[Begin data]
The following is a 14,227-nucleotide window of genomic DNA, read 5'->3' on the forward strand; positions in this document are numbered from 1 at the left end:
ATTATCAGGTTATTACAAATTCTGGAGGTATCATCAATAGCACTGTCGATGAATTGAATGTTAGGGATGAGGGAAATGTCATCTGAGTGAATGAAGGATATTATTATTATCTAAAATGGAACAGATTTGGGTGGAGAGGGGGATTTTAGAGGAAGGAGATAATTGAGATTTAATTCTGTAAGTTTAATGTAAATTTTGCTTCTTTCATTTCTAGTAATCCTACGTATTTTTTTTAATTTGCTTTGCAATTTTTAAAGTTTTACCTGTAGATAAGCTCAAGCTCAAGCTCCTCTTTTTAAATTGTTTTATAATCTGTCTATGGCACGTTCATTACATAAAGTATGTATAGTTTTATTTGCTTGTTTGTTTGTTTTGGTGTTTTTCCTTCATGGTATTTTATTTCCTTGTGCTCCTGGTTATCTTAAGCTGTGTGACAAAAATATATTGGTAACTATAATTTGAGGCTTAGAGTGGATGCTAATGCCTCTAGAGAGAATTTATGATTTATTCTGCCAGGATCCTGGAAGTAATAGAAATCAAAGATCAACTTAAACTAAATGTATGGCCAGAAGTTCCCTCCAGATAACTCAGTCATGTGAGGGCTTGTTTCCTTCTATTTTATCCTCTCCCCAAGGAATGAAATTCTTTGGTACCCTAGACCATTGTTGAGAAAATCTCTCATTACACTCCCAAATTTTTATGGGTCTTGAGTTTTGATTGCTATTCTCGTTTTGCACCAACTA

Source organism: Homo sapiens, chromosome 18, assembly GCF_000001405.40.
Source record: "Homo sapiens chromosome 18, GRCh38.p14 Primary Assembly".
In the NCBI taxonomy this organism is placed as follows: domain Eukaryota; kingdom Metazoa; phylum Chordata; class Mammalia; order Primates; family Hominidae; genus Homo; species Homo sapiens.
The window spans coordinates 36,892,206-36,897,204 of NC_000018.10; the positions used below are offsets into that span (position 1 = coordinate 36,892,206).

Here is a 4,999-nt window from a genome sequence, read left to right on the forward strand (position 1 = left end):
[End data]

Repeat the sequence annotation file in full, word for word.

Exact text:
The following is a 14,227-nucleotide window of genomic DNA, read 5'->3' on the forward strand; positions in this document are numbered from 1 at the left end:
ATTATCAGGTTATTACAAATTCTGGAGGTATCATCAATAGCACTGTCGATGAATTGAATGTTAGGGATGAGGGAAATGTCATCTGAGTGAATGAAGGATATTATTATTATCTAAAATGGAACAGATTTGGGTGGAGAGGGGGATTTTAGAGGAAGGAGATAATTGAGATTTAATTCTGTAAGTTTAATGTAAATTTTGCTTCTTTCATTTCTAGTAATCCTACGTATTTTTTTTAATTTGCTTTGCAATTTTTAAAGTTTTACCTGTAGATAAGCTCAAGCTCAAGCTCCTCTTTTTAAATTGTTTTATAATCTGTCTATGGCACGTTCATTACATAAAGTATGTATAGTTTTATTTGCTTGTTTGTTTGTTTTGGTGTTTTTCCTTCATGGTATTTTATTTCCTTGTGCTCCTGGTTATCTTAAGCTGTGTGACAAAAATATATTGGTAACTATAATTTGAGGCTTAGAGTGGATGCTAATGCCTCTAGAGAGAATTTATGATTTATTCTGCCAGGATCCTGGAAGTAATAGAAATCAAAGATCAACTTAAACTAAATGTATGGCCAGAAGTTCCCTCCAGATAACTCAGTCATGTGAGGGCTTGTTTCCTTCTATTTTATCCTCTCCCCAAGGAATGAAATTCTTTGGTACCCTAGACCATTGTTGAGAAAATCTCTCATTACACTCCCAAATTTTTATGGGTCTTGAGTTTTGATTGCTATTCTCGTTTTGCACCAACTA

Source organism: Homo sapiens, chromosome 18, assembly GCF_000001405.40.
Source record: "Homo sapiens chromosome 18, GRCh38.p14 Primary Assembly".
In the NCBI taxonomy this organism is placed as follows: domain Eukaryota; kingdom Metazoa; phylum Chordata; class Mammalia; order Primates; family Hominidae; genus Homo; species Homo sapiens.
The window spans coordinates 36,892,206-36,897,204 of NC_000018.10; the positions used below are offsets into that span (position 1 = coordinate 36,892,206).

Here is a 4,999-nt window from a genome sequence, read left to right on the forward strand (position 1 = left end):